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Coaches Corner - tip of the month

JANUARY, 2012:


Just about every time I walk through the courts during a league match I see players playing scared, afraid to make a mistake. This is not what “playing within yourself” means.

This happens to even the stars in professional football every Sunday - mostly to kickers, quarterbacks, and coaches as well on game day. These are individuals making millions of dollars for their expertise and talent but who, like you, are also under pressure, in their arena to win or  lose their job. The Dallas Cowboys head coach, Jason Garrett, has taken it on the chin this past season from the well respected football pundits for poor game management.

“Jason is coaching scared with a defeatist attitude,” said one. Another noted, “The pressure has gotten to Jason, and he’s really over-coaching.” Tennis player translation: too cautious, over thinking, and hoping things go your way.

When Garrett eventually responded to this criticism he declared, in so many words, that the best players are indeed the mentally toughest players, and the best teams are the mentally toughest teams.” How about that comment from the physically tough, violent, and rough and tumble football culture.

Jak Beardsworth TennisFirst of all relax, everyone feels pressure, whether it’s internally or externally produced. It’s not going away, ever! What did the all-time great jazz musician, Miles Davis, say about performance anxiety: “If you’re not nervous, you ain’t listenin’.” It’s normal.

So, on the court, you’d better get used to it and learn counter measures to deal with it comfortably head-on in order to neutralize it as much as possible within the performance equation.

How? By becoming a shot-in and shot-out, point-in and point-out, and day-in and day-out:

  • audible breather
  • crystal clear visualizer
  • keen ball tracker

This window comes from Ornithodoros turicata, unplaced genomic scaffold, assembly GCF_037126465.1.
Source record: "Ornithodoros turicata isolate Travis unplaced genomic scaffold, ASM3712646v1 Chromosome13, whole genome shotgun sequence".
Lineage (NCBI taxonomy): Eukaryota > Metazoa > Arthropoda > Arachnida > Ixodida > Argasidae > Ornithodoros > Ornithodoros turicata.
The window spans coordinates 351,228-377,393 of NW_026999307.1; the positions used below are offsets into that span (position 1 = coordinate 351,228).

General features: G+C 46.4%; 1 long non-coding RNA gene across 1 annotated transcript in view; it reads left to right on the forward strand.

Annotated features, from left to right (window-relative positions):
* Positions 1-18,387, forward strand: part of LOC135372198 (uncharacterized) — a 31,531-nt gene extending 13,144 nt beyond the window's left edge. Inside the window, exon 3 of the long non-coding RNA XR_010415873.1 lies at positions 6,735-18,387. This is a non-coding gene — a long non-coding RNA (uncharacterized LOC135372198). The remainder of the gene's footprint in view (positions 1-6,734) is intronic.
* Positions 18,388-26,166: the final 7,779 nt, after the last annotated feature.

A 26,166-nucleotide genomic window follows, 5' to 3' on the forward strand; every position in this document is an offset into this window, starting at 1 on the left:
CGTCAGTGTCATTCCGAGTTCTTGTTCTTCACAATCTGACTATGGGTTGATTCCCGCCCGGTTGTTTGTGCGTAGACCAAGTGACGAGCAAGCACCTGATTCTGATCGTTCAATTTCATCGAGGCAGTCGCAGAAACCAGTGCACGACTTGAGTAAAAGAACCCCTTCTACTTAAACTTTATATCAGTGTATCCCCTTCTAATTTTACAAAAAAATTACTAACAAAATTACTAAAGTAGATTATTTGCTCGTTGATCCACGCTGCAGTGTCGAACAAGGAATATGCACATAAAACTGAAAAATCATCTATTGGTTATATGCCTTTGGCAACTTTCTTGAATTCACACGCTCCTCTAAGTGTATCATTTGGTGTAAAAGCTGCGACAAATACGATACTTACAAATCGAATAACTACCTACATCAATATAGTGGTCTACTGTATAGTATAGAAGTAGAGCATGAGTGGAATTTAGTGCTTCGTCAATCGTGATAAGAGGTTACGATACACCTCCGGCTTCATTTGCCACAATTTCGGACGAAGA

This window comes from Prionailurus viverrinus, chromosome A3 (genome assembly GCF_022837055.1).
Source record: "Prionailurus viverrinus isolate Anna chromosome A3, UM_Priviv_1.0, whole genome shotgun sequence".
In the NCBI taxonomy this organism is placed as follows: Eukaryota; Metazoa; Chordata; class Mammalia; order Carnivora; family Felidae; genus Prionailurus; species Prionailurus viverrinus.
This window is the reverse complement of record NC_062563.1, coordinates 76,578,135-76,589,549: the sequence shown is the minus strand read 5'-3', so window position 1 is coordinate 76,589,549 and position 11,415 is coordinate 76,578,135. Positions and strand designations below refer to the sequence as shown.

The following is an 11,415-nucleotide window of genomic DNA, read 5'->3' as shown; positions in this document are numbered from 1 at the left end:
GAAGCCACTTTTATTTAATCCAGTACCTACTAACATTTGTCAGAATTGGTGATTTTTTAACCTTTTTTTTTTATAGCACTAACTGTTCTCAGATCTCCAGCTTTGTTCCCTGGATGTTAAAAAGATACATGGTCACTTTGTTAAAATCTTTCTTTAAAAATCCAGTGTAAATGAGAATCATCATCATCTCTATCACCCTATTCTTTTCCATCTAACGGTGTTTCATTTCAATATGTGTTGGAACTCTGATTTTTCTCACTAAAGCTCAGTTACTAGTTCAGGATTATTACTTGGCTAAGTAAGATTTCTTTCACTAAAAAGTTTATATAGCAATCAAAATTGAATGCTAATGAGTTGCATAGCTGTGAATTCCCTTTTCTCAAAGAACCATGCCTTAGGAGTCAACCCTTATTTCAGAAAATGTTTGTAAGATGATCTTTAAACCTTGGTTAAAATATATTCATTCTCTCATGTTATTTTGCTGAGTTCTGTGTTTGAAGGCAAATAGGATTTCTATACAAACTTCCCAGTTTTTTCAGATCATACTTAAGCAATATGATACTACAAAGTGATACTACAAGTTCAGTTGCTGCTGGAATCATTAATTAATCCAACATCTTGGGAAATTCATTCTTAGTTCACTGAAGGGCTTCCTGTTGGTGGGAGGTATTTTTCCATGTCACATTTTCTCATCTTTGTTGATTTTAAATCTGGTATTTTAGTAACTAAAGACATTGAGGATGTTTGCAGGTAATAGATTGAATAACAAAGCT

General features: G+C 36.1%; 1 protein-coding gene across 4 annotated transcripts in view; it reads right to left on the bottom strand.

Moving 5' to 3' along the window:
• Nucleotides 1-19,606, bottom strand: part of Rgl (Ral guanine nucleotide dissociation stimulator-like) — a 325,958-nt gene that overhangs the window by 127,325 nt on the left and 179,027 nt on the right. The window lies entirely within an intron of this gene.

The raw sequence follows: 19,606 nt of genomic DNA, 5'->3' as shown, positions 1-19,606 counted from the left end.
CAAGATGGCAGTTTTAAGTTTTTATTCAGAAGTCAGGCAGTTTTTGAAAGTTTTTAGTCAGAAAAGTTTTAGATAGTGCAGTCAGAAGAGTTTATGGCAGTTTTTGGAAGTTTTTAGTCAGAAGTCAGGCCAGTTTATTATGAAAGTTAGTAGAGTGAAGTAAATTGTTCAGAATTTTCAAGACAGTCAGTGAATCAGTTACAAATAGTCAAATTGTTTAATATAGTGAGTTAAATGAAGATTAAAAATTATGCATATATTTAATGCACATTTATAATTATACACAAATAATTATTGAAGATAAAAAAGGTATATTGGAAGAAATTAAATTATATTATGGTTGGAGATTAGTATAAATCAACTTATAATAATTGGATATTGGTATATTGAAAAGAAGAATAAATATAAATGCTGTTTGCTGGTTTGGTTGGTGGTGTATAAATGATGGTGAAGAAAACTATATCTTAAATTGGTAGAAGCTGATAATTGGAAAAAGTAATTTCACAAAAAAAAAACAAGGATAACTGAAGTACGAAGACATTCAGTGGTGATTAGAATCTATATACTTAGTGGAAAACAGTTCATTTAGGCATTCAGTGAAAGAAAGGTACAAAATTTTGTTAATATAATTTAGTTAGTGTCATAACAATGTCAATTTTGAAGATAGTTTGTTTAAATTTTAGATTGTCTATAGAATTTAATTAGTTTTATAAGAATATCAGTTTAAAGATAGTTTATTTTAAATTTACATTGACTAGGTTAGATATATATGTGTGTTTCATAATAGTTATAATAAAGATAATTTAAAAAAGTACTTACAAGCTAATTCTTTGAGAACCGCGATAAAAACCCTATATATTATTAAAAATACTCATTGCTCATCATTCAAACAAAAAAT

• energized footworker
  • relaxed gripper
  • early racker prepper
  • free stroker
  • possessor of both positive body language
    and game face at ball-on-racket moment

That’s it. It’s that simple, but, as we all know, and I regularly and readily admit, not that easy, particularly if you do not make these core components part of your game every single day – beginning in the warm-up - whether it’s a team practice, a friendly doubles, a ball machine session, solo serving practice, or a league or tournament match.

Another match play paralyzer is over-respecting opponents, what I refer to as the “non-swagger.” These opposing player(s) are across the net from you because they are, give or take a little, the same NTRP level as you. So why the defeatist perception going-in that they’re probably better than you?

Back to “playing within yourself,” exactly what does that mean? Swinging the racket through the ball only as fast as you can control on a consistent basis. No more, no less! It also refers to allowing yourself safe margins for error with regard to both the lines and the net while always remaining aggressive. And, never to be underestimated, if your primary focus is, “I have to win this,” or, “I can’t lose that,” you will forever be relegated to not playing your best tennis, and match play improvement will not be elusive at best.

Instead, arrive early with a positive mind-set, something like:  This is the game I’ve arrived with, let’s see how it matches up with the skills they’ve arrived without worries. Fearlessly engaging them – versus the all too common avoidance mode - and letting the chips fall where they may, is the very most you can do.

You may recall the philosopher Kierkegaard’s universal take on all this stuff: “Be with what is, so that what is to be, may become.”

And yes, success usually belongs to those who believe it the most the longest. And that’s what being mentally tough is always about.

Questions and comments are welcome at anytime for all tips present and past via email.

This Tip of the Month is copyright© by Jak Beardsworth Tennis. All rights reserved. Copies may be made only with the permission of and by Jak Beardsworth. Contact him here.

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